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there's some sort of really fascinating constitutional ambiguity. attorney generals in the president's candidate, but there's this tradition of independence. i think what the senators were trying to get at, you know, in good faith, i think it's a genuine line of inquiry, just where she will rank in that. i mean, what is the right answer? is that a not settled matter? >> well, i think for the most part, i mean, first, they were using this hearing as your piece indicates to really kind of grandstand on their negativity -- >> grandstanding at a senate hearing? get out of here. >> so that's what that was about. but it is a real interesting question, constitutional question, that for the most part, attorneys general have had the view, at least for many, many years, that they're independent of the president in the critical part of their being
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able to enforce the laws fairly and to be able to enforce the laws nonpolitically. it is an important tenet of those who sit in that chair, to know that their job is to follow the law, even if the president disagrees. because the president is in a political position that is in a different -- of a different kind than someone who's charged with actually law enforcement. law enforcement is serious business, and she knows it. having the power of a prosecutor is a very, very important and ,6ñ kind of sacred power. and she gets it. and that's why that role is different, from like health and human services, or the department of education. >> here's my question. talk about her being a prosecutor. i think eric holder has one big legacy, one on voting rights, you worked in the voting rights division in a previous
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administration. the other i think is beginning the conversation and the institutional shift away from the kinds of crime and punishment policies we've seen in this country for 30 or 40 years. my question is, you put a life-long prosecutor in that job. does she carry that forward? >> i think that's the best person to carry that forward, chris. i feel like those folks who have been working in prosecution, working in the system as long as loretta lynch has, they understand that there is something broken in the system. they understand, i think, more than outside observers do, that the system needs to work to prosecute people, and put folks in jail who need to be in jail. but to understand that putting people in jail for long periods of time, under harsh mandatory minimums or under unfair drug laws is not the way it's really going to make us all safer. i think a career prosecutor is the best person to understand why we need criminal justice reform, and also a partner with lawsuit. the only way we get true reform is to partner with police officers, police executives and the communities and bring everybody together to kind of make sure that we're safe, but we're also fair. >> former deputy assistant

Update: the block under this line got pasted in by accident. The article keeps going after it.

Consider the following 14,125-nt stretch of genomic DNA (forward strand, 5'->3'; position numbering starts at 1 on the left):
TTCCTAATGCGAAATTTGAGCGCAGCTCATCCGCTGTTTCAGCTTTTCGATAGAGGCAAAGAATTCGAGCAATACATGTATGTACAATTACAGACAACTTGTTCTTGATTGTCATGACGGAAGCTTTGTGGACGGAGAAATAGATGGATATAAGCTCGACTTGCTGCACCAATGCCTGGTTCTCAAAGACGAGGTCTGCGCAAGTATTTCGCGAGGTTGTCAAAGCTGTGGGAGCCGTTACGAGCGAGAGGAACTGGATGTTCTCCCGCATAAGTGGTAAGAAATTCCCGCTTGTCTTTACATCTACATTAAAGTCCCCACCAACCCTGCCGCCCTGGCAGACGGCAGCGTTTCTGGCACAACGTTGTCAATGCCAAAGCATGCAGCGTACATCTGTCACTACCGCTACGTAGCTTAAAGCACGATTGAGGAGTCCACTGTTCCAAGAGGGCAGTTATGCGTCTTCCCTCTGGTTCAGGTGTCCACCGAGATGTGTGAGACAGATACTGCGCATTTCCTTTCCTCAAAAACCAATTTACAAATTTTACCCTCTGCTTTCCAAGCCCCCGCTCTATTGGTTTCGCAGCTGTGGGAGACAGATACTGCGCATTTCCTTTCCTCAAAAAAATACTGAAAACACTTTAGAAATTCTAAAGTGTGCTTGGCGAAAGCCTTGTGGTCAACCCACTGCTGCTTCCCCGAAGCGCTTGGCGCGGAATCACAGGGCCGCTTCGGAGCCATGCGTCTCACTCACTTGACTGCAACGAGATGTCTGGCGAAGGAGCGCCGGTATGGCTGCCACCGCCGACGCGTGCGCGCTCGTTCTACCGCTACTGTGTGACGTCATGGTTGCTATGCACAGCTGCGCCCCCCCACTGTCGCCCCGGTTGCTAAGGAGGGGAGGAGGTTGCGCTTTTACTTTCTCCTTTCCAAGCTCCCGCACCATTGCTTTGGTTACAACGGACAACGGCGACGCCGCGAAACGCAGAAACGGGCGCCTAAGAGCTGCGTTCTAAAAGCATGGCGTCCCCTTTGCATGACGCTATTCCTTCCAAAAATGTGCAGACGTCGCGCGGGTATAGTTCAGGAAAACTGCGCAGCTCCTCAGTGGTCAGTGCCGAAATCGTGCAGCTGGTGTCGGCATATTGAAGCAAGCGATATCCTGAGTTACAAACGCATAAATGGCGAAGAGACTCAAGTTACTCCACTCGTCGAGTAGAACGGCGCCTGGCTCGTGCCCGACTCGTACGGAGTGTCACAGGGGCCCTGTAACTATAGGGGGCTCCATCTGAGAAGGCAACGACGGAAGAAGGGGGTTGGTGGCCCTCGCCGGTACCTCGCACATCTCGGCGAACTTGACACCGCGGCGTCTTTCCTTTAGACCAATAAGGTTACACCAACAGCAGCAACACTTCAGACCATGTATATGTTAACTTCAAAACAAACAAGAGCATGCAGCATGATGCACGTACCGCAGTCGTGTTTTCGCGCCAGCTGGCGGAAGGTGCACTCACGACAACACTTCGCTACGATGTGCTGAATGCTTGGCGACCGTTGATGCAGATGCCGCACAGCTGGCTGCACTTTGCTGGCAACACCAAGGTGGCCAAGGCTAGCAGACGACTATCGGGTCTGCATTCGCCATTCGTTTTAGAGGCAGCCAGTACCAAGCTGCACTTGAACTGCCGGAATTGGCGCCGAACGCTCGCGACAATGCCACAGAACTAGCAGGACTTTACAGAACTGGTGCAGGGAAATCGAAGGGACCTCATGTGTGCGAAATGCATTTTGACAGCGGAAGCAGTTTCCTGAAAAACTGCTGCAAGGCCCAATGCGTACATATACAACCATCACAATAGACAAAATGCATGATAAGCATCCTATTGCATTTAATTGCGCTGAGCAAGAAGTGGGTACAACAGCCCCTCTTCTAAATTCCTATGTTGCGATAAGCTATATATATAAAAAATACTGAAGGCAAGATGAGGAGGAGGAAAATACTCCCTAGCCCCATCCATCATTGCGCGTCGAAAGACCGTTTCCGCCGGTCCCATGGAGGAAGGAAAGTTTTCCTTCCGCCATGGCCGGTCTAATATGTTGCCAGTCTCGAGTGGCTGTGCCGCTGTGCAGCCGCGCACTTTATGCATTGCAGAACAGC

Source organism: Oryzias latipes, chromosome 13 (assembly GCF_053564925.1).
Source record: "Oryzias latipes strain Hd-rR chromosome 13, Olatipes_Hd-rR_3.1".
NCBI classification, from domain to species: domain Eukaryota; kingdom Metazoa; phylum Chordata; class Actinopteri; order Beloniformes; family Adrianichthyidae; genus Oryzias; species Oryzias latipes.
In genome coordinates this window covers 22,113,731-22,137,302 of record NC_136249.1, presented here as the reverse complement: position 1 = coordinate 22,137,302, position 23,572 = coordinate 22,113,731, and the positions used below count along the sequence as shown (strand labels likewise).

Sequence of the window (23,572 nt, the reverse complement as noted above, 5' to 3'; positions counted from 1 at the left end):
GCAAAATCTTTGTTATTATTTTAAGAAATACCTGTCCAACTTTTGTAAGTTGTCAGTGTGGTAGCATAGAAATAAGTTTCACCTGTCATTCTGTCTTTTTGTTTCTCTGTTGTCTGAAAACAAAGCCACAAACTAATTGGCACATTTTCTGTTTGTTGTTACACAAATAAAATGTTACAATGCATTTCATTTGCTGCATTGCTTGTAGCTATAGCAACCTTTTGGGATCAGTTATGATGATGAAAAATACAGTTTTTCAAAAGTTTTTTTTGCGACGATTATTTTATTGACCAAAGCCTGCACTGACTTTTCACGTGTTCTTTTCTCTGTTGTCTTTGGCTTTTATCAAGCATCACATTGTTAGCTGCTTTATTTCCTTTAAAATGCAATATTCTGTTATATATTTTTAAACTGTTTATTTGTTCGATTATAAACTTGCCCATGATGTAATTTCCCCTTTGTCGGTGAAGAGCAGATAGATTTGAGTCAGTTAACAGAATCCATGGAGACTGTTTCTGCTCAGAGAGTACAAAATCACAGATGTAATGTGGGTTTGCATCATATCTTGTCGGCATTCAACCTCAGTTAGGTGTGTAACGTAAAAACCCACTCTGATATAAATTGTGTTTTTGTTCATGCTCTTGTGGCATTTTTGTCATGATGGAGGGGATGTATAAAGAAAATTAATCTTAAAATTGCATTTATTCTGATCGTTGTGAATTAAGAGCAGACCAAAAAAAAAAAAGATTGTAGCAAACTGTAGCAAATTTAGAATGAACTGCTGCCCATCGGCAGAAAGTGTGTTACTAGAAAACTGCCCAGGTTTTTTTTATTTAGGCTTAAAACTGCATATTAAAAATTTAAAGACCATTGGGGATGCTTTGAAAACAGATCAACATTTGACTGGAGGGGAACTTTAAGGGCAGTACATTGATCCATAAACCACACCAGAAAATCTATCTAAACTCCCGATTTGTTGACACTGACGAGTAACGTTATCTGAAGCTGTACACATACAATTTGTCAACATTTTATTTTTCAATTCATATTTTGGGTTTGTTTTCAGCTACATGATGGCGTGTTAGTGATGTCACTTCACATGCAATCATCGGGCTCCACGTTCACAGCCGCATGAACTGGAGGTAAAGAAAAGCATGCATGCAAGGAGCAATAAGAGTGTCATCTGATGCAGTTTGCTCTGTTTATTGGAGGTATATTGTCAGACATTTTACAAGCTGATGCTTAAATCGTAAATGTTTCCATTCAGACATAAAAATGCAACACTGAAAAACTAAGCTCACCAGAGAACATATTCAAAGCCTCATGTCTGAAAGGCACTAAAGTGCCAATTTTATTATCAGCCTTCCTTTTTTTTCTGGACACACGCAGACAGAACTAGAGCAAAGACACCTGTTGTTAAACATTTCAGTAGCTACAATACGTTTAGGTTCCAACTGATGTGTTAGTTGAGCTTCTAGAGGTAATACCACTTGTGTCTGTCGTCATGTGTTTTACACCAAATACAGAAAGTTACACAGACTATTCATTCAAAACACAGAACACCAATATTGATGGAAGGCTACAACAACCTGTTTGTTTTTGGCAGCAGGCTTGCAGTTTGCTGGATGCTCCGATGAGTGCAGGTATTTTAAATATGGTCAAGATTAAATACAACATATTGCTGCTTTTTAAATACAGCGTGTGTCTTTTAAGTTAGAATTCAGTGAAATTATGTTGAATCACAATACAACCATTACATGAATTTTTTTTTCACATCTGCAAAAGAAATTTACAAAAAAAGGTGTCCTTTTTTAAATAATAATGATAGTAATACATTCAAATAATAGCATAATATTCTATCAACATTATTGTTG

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attorney general, thank you. >> thank you. sarah palin's speech this weekend, not a sentence i utter that often on this show, at the iowa freedom summit. well, it reminded a lot of people, actually not a lot of people, it reminded me of this. >> anything can be a slam, a poem, if you say it like this. pointless. >> you'll see what i mean next. the sleekest... ...sexiest ...baddest ...safest, ...tightest, ...quickest... ...harshest... ...or nothing. at mercedes-benz, we do things one way or we don't do them at all. introducing the all-new c-class. see your authorized mercedes-benz dealer for exceptional offers through mercedes-benz financial services. [ hoof beats ] i wish... please, please, please, please, please. [ male announcer ] the wish we wish above all...is health. so we quit selling cigarettes in our cvs pharmacies. expanded minuteclinic for walk-in medical care. and created